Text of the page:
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  • Heroic Restorations:Dryden and Milton
  • Thomas H. Luxon

In his introduction to The Cambridge Companion to John Dryden (2004), Steven Zwicker maintains that "Dryden seldom wrote of, or even seems to have imagined, a coherent and progressive literary career of the kind that was often on Spenser's or Milton's mind."1 In the same 2004 Companion, Annabel Patterson challenges Zwicker's claim. Patterson reminds us that in fact Dryden was driven, almost from the beginning of his career, by a "grand ambition"—to redefine "the heroic," both in subject and in form. She advances the fascinating (and counterintuitive) thesis that Dryden's ambition to reinvent English heroic poetry for his age probably also drove his political affiliations: "Most of this has to do, obviously, with Dryden's idea of the heroic, as something that writers, especially if they have the laureateship in mind, must redefine for their own place and time."2 I cannot let it go without saying that John Milton was driven, from a very young age, by much the same ambition. Milton realized his ambition in three heroic poems (Paradise Lost, Paradise Regain'd, and Samson Agonistes) published between 1667 and 1674, exactly the years [End Page 199] when Dryden was experimenting with his reinventions of heroism for the Restoration stage.3

This essay will sketch out the very different modes by which Milton and Dryden pursued this ambition of redefining heroism for an age that was gradually coming to recognize itself as postheroic. What could convincingly count as heroic behavior in an age like theirs? What depiction of heroism could survive the corrosive context of Stuart England from the late 1630s on without degenerating into satire or even farce?4 Both poets regarded their ambitions as crucial to the future of the English people. Both believed that heroic virtues bound civil societies together and that poets could inspire such virtues in people and rulers alike. The task of redefining heroism for a post-heroic age looked very different to these two poets, one a disappointed republican and the other an ambitious "Servant to His Majesty," and critics have justifiably belabored those differences. But after reviewing those, I want to concentrate some attention on an important, but misunderstood, intersection of their ambitious paths—Dryden's adaptation of Milton's great epic as a heroic drama: The State of Innocence and the Fall of Man.5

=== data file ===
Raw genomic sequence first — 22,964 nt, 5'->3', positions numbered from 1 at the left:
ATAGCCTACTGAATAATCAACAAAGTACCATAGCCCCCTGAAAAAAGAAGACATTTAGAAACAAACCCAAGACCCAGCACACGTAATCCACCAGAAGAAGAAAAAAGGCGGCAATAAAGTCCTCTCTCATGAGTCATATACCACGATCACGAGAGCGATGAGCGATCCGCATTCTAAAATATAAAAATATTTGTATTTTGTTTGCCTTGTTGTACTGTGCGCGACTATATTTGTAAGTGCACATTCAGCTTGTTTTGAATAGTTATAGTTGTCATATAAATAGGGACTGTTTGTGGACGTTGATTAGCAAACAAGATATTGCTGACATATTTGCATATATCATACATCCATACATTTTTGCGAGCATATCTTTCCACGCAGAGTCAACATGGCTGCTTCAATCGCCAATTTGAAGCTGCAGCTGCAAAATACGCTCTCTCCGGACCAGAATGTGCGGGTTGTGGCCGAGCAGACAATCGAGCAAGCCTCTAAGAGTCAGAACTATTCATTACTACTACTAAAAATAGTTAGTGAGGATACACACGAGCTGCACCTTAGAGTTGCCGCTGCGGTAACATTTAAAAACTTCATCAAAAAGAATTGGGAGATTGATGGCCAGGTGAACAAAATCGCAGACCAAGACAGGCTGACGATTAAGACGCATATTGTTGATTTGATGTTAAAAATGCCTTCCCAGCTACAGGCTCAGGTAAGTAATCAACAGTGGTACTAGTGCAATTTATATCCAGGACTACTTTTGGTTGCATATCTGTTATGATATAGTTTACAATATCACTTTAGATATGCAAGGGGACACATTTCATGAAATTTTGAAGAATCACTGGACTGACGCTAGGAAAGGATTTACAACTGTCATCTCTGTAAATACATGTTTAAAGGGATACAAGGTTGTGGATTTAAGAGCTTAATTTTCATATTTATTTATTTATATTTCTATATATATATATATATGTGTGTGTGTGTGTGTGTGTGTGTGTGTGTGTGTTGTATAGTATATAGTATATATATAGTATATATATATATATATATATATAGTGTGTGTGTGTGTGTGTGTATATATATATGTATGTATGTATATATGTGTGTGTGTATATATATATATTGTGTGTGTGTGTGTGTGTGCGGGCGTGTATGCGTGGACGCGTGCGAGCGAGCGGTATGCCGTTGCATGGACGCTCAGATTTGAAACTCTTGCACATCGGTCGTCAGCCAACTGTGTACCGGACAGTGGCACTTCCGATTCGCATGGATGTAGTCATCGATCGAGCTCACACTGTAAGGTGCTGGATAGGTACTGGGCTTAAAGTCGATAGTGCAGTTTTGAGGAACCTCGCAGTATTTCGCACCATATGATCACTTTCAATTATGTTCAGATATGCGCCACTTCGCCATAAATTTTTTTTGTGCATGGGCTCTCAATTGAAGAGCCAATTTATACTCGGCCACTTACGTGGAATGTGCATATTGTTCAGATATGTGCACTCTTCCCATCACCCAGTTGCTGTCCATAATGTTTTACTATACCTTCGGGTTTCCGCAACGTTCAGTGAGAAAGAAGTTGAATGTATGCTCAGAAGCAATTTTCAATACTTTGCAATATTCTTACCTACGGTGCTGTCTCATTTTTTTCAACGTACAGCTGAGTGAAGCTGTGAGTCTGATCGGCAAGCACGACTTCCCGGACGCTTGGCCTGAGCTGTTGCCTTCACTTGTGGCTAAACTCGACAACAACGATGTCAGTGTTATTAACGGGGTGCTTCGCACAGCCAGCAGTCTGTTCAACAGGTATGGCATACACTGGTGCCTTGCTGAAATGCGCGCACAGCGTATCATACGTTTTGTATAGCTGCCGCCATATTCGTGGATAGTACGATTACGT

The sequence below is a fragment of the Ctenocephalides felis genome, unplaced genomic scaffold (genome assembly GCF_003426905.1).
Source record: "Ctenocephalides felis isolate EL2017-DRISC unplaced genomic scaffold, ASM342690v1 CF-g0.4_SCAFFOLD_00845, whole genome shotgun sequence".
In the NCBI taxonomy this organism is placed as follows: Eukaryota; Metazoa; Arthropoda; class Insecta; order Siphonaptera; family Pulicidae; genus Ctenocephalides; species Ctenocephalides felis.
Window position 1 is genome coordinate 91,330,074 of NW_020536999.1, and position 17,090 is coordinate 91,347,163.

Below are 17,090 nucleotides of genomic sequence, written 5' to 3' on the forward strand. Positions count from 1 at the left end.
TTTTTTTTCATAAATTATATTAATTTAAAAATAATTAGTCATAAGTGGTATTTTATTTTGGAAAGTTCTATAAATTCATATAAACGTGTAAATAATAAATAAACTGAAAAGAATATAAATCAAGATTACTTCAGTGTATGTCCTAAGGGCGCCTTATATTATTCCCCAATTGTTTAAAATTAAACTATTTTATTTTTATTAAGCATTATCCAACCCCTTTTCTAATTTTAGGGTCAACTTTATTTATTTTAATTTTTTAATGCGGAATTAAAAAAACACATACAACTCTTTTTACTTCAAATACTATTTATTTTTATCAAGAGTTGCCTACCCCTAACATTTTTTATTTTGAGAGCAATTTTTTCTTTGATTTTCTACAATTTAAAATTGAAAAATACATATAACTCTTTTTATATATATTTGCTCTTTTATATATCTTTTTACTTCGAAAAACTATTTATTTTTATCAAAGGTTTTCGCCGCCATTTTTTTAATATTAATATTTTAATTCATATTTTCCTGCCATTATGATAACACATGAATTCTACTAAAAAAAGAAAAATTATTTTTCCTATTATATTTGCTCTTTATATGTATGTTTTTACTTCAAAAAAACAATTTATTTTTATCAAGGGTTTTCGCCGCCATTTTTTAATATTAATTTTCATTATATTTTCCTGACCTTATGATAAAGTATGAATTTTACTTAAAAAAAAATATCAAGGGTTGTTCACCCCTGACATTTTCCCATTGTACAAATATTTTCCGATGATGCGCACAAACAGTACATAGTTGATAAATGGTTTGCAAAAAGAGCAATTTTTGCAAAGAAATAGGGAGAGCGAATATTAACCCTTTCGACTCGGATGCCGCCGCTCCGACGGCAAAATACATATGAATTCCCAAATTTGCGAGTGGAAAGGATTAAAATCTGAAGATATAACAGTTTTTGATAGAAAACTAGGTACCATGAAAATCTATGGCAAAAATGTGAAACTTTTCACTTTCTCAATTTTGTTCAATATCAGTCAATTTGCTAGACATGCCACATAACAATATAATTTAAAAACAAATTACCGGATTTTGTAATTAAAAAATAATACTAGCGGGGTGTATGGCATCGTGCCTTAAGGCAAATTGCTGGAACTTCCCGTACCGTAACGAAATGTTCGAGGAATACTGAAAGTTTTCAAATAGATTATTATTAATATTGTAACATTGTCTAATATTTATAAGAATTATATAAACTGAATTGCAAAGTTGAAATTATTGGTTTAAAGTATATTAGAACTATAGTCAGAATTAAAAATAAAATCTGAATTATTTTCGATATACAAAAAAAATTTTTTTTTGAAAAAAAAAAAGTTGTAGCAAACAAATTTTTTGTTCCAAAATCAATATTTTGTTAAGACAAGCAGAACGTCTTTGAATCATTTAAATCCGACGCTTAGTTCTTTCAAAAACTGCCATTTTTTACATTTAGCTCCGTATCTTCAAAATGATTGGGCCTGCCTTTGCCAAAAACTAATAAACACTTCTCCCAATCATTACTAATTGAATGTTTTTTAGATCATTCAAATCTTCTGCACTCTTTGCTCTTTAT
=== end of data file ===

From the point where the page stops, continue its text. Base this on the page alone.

Dryden imagined that his project was to restore traditional heroism for what he regarded as a new age. As Marcie Frank puts it, he took advantage of Milton's own self-presentation as "old fashioned" by exaggerating it, as if Paradise Lost belonged to a pre-Restoration era.6 For Dryden, "old fashioned" is largely code for the "good old cause," and royalists were ever anxious to depict that as hopelessly outdated. But far from being old-fashioned, Milton actually wanted to start fresh. He chose to celebrate versions of heroism hitherto ignored.7 In book 9 of Paradise Lost, the narrator dismisses first the classical "argument[s]" of Homer and Virgil (PL 9.13–19), and then the romance subjects of Ariosto and Tasso (9.27–41), proposing instead tragic "disobedience" and "Patience and Heroic Martyrdom," subjects hitherto "Unsung" (9.32–33).8 Milton also used Adam, Eve, and Raphael to illustrate and promote more domestic forms of heroism such as condescension, marital conversation, friendship, self-esteem, and sacrifice. As late as 1693, Dryden still maintained that Milton's "Subject is not that of an [End Page 200] Heroique Poem; properly so call'd: His design is the Losing of our Happiness; his Event is not prosperous, like that of all other Epique Works" (Works 4:14–15). Nevertheless, twenty years earlier, he chose a version of the Miltonic subject for his latest experiment in heroic drama, an opera in five acts, dedicated to celebrating, among other things, heroic beauty and the more domestic virtues of human behavior, marriage, mutual submission, love, and the cultivation of a "Paradise within." The literature of the coming centuries, in novels and plays, would continue to explore these more domestic heroisms long after Dryden's earlier experiments with heroic drama turned into fodder...


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